Resonances, Democratic Pedagogies, & Hope

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    • #31816

      I resonated with multiple pieces in Becoming a Holocaust Educator. I connected with Brenda Johnston’s transformational journey with Montana Writing Project. MWP was where I found my people, other teachers motivated to push for student inquiry and the important role of writing in inquiry. My participation in MWP has led me to help establish a new Writing Project site (Elk River Writing Project) and to facilitate multiple summer institutes. Writing Project and Worlds Apart helped to give me the tools to genuinely implement Indian Education for All. Like Brenda, “I believe that educators need to respect the culture of their students and to celebrate the beauty in it” (35). WP and TOLI continue to help me grow on this path and towards this goal.

      Wendy Warren’s chapter “Teaching for Humanity” reminded me of the power of classroom community. I had a standard 3-year-cycle evaluation from admin this year. It did not happen until very late in the year (end of April). Leading up to this evaluation, I reflected that my admin was not going to see all of the work that goes into establishing a classroom community, to fostering student inquiry, to building a culture of trust, to see, as Warren says, “a classroom community where every person is valued, and all voices are heard” (103). He was able to observe my students in engaging conversations and willing to take risks and willing to be wrong. When he asked me why my students were willing to do that, I did not have an easy/quick answer. Their willingness to fail, to be wrong, to engage in a conversation is the culmination of months of work establishing a classroom centered in inquiry and trust. And, as Warren writes, “Transformative teaching and learning are…neither quick or easy” (106).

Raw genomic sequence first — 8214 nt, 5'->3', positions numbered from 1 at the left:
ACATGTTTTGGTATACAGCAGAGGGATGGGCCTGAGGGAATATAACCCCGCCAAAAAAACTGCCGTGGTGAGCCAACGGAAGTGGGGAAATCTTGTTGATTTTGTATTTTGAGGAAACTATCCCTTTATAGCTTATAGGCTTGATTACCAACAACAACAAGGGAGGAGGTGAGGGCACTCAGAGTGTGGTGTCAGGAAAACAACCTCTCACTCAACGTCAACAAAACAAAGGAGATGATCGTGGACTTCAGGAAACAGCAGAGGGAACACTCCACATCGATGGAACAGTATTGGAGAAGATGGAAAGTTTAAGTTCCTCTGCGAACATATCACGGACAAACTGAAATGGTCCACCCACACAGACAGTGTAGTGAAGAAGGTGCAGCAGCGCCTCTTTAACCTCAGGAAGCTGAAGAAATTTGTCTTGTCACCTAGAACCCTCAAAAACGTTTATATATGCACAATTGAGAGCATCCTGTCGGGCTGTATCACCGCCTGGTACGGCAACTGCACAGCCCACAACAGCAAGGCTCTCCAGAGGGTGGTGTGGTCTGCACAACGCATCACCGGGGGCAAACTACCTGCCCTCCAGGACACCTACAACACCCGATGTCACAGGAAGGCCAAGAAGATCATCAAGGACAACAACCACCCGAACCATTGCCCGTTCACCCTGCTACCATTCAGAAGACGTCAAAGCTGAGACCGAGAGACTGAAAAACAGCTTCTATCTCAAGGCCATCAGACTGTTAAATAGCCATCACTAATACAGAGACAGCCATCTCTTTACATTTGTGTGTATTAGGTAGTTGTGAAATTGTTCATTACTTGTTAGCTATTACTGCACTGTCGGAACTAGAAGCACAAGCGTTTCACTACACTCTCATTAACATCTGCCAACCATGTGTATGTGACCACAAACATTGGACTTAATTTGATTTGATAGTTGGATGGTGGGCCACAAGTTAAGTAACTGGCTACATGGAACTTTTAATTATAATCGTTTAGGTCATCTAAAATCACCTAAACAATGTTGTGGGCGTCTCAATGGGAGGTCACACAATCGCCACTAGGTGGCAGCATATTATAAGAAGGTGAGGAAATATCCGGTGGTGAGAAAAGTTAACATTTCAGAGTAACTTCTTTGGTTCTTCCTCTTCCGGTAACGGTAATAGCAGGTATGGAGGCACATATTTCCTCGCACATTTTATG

The final chapter I read, Michelle Sadrena Pledger’s “Avenues for Authentic Action” resonated with the need for “authentic learning, authentic assessment, and even authentic action” (141). I love the projects she details in this chapter; the culmination of her projects push me. I agree that students need authentic audiences. How can I do more of this in my classes? How can I put student work into our community?

      Much of what I read brought me back to Perl’s line in On Austrian Soil: “I see the possibilities inherent in teaching. It lets me grasp more fully what it means to embody a pedagogy based on hope” (97). At the end of the day, Holocaust education, for me, is about hope and doing good in the world. I am hopeful that teachers can help change the world.

    • #31819

      Amen Bridgett. I share Wendy’s chapter with you and agrre that school and classroom community building are essential to fully “SEE” all students in our classrooms. I suspect most of the time as educators, we are focused on our students “doing school”, when infact they have other priorities outside the classroom. Undestnading who we are as well as understading our students lived experiences is what a “pedagogy of empathy” looks like. I hope we can learn from it and help administrators understand the totally of what students bring to school.

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